[0003] Conventional milling systems are also limited in the length of logs that can be used. An unfortunate consequence is the practice of “end-butting” timbers within a wall; ie: 2-20 ft. pieces of log are butted end to end to create 1-40 ft. length. This negatively affects the building both esthetically and structurally and can cause air leak problems.

[0004] U.S. Pat. No. 4,312,161 to Goldade teaches the shaping of elongate cylindrical structural members for their interfitting in the construction of walls or similar structures. This provides an example of machine profiled timbers that have been cut from whole logs.

[0005] U.S. Pat. No. 4,903,447 to McDade teaches a variation on machine profiled logs which utilizes a double tongue and groove type of joinery and creates an exterior wall profile that resembles shiplap siding.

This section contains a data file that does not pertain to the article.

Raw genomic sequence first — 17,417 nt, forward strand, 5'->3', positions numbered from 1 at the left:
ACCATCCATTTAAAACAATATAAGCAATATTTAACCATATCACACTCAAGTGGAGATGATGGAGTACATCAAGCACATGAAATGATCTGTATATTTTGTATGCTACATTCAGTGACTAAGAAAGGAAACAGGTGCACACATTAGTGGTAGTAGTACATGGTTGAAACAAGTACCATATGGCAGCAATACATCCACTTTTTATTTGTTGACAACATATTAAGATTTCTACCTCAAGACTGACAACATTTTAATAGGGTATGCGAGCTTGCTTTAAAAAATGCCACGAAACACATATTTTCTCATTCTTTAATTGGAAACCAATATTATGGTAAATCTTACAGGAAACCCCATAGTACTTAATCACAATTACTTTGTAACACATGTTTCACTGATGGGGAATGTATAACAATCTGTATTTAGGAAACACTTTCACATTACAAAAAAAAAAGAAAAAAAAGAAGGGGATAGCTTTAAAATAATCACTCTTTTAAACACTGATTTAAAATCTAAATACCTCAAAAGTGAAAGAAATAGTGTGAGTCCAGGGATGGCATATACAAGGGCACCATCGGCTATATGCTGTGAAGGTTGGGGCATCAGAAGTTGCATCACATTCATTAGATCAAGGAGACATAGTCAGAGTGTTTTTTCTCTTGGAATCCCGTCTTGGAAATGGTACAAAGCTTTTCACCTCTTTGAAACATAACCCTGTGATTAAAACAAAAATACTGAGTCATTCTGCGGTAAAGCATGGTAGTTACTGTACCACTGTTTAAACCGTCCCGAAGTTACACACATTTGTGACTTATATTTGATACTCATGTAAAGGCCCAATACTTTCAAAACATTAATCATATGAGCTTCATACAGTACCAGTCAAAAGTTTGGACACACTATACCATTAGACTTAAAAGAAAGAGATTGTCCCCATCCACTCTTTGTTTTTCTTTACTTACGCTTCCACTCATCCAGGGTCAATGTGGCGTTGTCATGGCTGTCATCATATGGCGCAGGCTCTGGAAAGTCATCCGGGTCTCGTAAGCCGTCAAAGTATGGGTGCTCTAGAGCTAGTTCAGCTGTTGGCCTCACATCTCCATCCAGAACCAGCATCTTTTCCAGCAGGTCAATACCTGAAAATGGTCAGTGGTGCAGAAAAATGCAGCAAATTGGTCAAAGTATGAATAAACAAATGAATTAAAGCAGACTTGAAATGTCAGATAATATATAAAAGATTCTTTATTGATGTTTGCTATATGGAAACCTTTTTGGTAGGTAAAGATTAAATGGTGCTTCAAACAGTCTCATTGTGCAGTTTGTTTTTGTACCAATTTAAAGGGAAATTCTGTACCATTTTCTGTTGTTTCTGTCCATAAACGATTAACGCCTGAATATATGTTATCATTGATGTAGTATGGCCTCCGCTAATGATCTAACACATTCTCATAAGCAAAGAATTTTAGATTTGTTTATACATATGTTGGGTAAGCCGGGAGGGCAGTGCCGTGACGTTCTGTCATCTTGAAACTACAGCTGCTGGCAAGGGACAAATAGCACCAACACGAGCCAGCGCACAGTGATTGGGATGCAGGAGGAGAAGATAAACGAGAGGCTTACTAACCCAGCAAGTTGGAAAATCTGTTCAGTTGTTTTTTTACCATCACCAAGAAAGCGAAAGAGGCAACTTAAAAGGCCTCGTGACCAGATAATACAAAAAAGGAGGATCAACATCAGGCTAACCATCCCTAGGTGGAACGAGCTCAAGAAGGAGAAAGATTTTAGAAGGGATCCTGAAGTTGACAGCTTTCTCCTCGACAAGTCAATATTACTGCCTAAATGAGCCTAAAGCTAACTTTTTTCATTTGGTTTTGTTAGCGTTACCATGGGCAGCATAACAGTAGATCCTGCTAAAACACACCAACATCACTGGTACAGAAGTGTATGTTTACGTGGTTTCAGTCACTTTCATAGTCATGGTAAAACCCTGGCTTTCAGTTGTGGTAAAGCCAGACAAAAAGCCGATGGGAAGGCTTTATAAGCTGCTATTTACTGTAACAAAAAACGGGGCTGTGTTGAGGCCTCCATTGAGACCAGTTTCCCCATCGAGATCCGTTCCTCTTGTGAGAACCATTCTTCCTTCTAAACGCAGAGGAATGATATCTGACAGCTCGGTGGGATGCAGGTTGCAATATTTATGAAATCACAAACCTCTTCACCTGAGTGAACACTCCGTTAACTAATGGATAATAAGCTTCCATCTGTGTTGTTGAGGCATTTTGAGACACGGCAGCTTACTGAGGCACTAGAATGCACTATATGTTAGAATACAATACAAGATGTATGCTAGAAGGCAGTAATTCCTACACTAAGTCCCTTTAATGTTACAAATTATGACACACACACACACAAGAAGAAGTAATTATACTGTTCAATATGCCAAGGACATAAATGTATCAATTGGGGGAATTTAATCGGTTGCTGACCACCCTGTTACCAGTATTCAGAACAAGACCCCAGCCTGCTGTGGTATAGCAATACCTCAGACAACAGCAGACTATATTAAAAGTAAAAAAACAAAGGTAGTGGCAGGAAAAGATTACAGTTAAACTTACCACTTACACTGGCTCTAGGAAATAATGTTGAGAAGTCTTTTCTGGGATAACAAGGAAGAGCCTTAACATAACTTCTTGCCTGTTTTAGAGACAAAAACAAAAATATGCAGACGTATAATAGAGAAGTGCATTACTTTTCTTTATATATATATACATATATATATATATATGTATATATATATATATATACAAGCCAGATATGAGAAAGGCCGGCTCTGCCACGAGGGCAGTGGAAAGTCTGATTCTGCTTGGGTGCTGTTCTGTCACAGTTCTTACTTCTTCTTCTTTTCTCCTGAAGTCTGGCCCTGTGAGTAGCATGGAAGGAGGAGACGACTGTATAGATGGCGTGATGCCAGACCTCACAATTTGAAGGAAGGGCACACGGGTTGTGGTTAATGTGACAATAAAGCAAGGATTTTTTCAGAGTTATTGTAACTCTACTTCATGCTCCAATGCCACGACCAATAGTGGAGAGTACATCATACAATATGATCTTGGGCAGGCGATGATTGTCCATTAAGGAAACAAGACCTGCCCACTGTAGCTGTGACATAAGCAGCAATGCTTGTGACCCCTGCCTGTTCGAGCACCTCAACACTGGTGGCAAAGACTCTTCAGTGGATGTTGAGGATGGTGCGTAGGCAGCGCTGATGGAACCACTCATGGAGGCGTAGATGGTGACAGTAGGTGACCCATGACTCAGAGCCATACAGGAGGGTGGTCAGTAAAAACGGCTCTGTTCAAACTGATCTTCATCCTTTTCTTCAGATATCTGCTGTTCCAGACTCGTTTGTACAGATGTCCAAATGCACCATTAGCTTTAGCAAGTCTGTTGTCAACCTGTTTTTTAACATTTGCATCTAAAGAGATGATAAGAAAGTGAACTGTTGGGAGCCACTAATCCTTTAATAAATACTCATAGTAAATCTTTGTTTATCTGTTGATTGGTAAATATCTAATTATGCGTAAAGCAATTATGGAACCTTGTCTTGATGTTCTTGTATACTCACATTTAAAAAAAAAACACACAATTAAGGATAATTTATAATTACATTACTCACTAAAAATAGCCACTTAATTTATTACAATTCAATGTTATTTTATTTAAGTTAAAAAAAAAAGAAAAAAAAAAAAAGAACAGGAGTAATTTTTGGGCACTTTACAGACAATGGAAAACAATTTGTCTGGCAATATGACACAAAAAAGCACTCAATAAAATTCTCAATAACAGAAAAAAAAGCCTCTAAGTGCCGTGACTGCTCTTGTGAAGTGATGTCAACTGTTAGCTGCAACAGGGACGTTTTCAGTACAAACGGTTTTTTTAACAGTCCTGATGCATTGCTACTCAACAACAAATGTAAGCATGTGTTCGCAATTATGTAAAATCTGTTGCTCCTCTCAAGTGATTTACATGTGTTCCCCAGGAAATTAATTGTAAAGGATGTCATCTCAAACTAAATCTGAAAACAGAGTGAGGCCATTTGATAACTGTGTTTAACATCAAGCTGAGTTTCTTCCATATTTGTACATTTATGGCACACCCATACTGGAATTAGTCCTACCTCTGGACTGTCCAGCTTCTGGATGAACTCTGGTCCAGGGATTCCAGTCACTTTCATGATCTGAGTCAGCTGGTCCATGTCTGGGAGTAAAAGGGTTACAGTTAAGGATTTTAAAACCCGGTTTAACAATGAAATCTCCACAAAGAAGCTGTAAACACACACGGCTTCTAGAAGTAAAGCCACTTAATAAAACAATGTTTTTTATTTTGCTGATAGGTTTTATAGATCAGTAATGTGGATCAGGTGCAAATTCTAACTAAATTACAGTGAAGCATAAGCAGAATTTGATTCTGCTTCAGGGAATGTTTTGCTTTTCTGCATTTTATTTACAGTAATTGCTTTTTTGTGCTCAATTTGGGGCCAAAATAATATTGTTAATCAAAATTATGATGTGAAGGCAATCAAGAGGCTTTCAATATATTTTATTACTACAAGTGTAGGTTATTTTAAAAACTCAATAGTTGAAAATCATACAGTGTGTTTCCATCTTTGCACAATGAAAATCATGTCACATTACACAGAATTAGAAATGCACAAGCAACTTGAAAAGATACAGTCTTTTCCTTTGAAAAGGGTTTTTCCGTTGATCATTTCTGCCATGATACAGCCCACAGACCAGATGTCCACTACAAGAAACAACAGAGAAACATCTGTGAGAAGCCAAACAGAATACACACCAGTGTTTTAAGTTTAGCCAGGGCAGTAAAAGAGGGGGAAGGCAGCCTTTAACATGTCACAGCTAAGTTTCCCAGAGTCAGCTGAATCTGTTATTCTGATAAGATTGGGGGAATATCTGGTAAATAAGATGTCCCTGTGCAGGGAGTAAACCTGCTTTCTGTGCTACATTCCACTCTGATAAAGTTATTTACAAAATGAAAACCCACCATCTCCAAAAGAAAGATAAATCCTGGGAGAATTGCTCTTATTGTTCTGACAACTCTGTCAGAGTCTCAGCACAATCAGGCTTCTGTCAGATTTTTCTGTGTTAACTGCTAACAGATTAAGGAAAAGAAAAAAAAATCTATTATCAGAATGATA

[0006] U.S. Pat. No. 4,510,724 to Magnuson teaches timber construction which incorporates the natural taper of the timbers and uses a uniform notching system for corner joinery. However, this system again relies on each timber being profiled to exact matching dimensions, again generating substantial amounts of wood waste and increased costs. There are machines currently utilizing curved planer heads to peel logs. As well, hydraulic equipment is being widely used in the wood manufacturing sector to position logs, align them on a determined plane, rotate them and mill them as required. Laser levellers are used in conjunction to ensure accuracy.

SUMMARY OF THE INVENTION

[0007] There is a growing world-wide shortage of timber, thus, the reduced amount of wood that is being harvested must be used to maximum advantage, achieving the highest value-added possible. This invention allows for the full utilization of each naturally tapered log used in wall construction. Essentially, only the bark and a very small portion of log are unused, and the bark can be sold as landscape mulch.